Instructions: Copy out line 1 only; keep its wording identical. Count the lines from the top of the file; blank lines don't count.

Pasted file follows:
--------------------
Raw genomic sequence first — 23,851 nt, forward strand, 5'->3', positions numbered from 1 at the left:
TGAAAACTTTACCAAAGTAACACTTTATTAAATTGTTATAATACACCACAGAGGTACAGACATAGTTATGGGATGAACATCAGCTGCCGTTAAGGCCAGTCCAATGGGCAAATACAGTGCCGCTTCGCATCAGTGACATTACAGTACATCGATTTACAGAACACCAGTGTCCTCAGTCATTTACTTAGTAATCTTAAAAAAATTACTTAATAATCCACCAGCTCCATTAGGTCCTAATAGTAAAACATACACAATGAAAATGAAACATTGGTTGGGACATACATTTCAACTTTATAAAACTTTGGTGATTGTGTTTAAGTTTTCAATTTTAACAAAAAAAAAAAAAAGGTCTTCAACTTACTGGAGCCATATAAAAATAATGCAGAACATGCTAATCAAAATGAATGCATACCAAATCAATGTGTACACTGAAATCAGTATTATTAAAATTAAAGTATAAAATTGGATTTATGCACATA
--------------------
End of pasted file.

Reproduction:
Raw genomic sequence first — 23,851 nt, forward strand, 5'->3', positions numbered from 1 at the left: